Set A Firm Schedule

Good time management is essential to balancing the competing demands of a regular job and a side hustle. A great way to set a schedule that suits your needs is to take an audit of your time. How many hours do you spend at work? How much of your day is tied up with home care, family, exercise, and other obligations? How much free time do you have left after you factor all that in? Any kind of side hustle — be it freelance work, a creative pursuit, or crafting — will most likely take place in those free hours. 

One thing to pay attention to during your time audit is notice what time of the day you’re most productive and energetic. If you’re a morning person, you may want to do your side work before you clock in for your day job to take advantage of that early bird energy.

Once you know how much time you have to work with, set specific hours that are for your “other” job and commit to that schedule. If possible, try to fit an hour or two between your regular job and your off-the-clock work as a buffer. That gap between the two will give you time to relax and mentally recharge. It’s also important to create a temporal distance between those two roles so you don’t end up mixing up projects or using the wrong mindset.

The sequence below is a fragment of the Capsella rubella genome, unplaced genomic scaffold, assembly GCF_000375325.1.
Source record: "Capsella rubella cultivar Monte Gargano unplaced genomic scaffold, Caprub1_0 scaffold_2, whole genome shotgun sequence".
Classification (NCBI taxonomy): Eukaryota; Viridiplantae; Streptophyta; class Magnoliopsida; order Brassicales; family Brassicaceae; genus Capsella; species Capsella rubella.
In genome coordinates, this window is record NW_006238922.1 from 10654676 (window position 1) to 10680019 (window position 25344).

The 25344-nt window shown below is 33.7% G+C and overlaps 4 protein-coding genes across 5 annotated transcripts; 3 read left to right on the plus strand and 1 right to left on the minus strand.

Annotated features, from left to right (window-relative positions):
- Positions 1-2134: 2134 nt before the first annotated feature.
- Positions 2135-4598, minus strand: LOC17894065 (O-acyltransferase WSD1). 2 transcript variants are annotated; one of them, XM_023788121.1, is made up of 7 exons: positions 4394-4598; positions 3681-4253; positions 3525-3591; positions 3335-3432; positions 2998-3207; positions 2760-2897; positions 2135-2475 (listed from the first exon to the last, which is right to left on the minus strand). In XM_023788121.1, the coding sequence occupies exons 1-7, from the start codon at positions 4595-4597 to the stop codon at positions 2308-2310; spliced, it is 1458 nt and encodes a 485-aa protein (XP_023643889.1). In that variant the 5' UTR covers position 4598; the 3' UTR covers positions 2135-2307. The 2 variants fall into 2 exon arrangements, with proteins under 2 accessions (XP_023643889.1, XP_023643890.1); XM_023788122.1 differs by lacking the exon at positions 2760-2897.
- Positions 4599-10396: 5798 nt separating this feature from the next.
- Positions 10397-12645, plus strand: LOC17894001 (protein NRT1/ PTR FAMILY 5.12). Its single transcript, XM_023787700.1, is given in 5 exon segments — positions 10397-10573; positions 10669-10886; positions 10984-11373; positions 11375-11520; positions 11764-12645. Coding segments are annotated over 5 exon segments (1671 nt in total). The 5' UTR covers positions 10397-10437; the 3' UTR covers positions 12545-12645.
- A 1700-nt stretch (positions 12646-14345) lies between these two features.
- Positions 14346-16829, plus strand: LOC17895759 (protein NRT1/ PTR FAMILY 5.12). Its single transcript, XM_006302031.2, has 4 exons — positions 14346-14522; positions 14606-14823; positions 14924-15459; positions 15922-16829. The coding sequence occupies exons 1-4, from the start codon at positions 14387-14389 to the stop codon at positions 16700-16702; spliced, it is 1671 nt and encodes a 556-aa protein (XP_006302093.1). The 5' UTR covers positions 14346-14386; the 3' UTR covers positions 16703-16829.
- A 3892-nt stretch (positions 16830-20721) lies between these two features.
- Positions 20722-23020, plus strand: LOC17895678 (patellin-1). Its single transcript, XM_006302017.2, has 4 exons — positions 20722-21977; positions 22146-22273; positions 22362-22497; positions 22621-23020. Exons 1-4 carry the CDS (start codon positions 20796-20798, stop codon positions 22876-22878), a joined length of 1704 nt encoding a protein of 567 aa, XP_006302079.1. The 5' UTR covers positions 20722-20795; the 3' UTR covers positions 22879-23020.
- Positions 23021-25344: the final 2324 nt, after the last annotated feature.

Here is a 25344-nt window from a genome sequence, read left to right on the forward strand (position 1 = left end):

Be Flexible

While it’s important to develop a reliable schedule and stick with it as much as you can, there will be times in your life where something has to take priority. Give yourself permission to shift your focus as needed. If you start to feel overwhelmed, it helps to do a bit of triage: determine what is the best use of your time and drill down on that. What NEEDS to be done? If you only have a couple of hours a week for your side hustle, what can you do in that time that will get you closer to achieving your goals?

Don’t Be Afraid To Say No